Of things some are (exist) by nature, others from other causes (e.g. art, chance, etc.).
By nature are the animals and their parts, the plants and the simple bodies, i.e. earth, fire, air, water – for we say that these and the like exist by nature. All these seem to be different from those which are not constituted by nature.
For each of them has within itself a principle of motion and of standstill, some in virtue of place, others in virtue of increase and of decrease, and others in virtue of alteration. On the other hand, a bed or a cloak, or anything else of that sort, in as the above attributes are referred to them, and they exist by art, have no innate impulse to change, but in so far as they happen to be composed of stone or of earth, or compounded of these, they do have, and to that extent, as nature is a certain principle or cause for motion and for stillness within that to which it belongs, primarily, just by itself and not accidentally.
I say ‘not accidentally’ in that a man might cure himself if he is a doctor. However, it is not because he cures himself that he possesses the art of medicine, but it so happened that the same man is both doctor and he who cures himself. And this is why sometimes the one parts from the other (for were it to cure himself unconditionally, the one who is ill, it would never happen to part what cures from what is ill; here, however, the one parts from the other, since whoever is ill does not necessarily cure himself).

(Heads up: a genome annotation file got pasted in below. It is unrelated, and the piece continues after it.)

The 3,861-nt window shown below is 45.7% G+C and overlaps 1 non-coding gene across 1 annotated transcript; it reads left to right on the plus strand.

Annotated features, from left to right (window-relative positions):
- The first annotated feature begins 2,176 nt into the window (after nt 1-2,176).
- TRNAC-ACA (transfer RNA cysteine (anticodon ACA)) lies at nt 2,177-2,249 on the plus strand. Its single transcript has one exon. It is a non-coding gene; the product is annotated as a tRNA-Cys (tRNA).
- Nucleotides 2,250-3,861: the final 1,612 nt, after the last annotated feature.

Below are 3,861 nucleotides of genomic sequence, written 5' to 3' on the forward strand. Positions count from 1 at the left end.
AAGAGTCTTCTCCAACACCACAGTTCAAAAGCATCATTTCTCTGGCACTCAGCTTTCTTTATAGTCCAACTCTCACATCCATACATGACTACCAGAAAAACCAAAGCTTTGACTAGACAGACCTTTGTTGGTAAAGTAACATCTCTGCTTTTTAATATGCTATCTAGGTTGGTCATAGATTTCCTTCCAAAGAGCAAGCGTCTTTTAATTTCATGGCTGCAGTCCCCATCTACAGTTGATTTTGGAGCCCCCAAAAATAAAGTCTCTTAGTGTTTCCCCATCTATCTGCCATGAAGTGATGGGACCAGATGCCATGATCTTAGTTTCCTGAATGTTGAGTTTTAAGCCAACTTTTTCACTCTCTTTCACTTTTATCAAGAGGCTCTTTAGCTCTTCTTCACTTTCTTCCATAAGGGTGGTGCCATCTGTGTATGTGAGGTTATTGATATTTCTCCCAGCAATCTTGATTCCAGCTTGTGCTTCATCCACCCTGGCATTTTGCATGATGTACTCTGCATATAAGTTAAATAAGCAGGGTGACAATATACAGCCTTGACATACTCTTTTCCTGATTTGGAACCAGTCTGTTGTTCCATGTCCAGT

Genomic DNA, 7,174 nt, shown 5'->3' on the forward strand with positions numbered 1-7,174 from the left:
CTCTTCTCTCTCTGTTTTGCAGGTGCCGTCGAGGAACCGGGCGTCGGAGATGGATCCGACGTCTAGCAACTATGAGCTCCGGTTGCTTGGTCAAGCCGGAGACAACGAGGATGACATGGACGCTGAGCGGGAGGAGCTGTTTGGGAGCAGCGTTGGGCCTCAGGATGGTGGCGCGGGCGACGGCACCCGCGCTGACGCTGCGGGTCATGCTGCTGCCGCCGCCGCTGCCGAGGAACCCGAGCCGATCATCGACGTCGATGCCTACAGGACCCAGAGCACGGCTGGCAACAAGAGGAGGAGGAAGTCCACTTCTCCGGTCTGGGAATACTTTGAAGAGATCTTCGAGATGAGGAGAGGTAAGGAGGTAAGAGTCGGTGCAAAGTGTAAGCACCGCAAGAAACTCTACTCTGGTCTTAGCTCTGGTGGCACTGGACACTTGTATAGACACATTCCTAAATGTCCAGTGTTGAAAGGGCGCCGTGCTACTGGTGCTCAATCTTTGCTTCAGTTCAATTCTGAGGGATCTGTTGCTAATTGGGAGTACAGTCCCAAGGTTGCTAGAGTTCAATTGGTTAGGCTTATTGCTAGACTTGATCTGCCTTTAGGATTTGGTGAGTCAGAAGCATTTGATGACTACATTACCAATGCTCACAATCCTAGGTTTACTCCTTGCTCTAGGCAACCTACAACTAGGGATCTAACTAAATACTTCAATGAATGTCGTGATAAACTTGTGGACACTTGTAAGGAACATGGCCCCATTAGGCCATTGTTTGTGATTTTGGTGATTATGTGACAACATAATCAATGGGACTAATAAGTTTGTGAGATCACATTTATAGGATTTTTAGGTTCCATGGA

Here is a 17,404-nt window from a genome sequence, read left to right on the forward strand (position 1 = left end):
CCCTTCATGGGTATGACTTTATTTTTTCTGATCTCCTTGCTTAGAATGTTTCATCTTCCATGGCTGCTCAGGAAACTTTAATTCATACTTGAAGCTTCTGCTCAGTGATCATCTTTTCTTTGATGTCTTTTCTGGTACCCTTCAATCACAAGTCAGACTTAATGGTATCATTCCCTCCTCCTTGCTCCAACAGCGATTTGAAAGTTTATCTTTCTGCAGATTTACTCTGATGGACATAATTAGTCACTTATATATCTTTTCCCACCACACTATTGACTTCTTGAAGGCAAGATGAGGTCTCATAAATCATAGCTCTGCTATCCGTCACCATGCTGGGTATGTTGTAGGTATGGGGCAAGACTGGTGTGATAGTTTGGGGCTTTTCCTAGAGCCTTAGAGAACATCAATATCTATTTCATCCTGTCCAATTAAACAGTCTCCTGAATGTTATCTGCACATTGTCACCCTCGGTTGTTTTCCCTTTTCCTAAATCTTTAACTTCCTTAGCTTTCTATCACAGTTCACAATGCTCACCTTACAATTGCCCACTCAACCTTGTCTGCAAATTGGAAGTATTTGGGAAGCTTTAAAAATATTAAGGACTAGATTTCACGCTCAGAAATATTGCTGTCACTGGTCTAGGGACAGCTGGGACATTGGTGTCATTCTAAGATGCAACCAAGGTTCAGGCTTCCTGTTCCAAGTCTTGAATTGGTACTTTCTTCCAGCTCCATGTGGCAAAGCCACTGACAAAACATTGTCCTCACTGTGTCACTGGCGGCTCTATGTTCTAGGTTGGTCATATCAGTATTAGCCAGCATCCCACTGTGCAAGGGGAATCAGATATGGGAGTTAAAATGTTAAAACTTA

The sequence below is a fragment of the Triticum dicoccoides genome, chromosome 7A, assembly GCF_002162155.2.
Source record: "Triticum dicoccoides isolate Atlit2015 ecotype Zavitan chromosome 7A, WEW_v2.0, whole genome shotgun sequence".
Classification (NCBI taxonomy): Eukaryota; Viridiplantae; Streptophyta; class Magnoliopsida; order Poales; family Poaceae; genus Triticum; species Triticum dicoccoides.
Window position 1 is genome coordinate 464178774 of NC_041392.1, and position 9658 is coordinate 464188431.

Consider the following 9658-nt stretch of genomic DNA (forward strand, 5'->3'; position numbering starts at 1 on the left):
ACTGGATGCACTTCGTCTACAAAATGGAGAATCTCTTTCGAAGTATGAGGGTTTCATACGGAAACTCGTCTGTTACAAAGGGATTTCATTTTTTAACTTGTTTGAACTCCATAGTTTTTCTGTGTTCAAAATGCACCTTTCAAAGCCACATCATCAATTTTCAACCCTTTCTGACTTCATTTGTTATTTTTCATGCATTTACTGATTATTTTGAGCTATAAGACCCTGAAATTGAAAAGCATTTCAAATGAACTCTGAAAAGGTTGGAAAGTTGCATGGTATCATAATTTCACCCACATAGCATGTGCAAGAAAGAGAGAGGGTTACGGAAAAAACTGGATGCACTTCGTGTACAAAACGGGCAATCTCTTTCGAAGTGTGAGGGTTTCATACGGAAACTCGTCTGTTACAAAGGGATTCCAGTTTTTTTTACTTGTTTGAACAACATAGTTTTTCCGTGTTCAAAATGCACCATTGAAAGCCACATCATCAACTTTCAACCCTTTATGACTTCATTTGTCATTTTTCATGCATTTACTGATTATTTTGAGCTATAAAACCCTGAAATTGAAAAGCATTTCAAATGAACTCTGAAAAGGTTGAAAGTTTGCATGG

Similarly with all other artificial products. For none of these has in itself the source of its own production, but some have that principle in others and externally, such as a house or what is made of manual labour, others, which are capable of being causes in themselves accidentally (e.g. a doctor), do have that one in themselves but none of them unconditionally.
Has a nature
Nature then is what has been said. Something ‘has a nature’ when it has a principle of this kind. And each of them is a substance; for nature is a subject and is always in a subject (what is accidental is not capable of being a subject, for none of them is a subject whereas what is not accidental is a subject; hence what has a nature is a substance).
According to nature
Now all these things which have a nature as well as those which belong to them unconditionally – as being carried upwards belongs to fire – are ‘according to nature’; for that (upward carrying) is not a ‘nature’ nor ‘has a nature’ but is ‘by nature’ and ‘according to nature’.
Bibliography: Aristotle Physics (192b.8)
Translation – text editing: George Kotsalis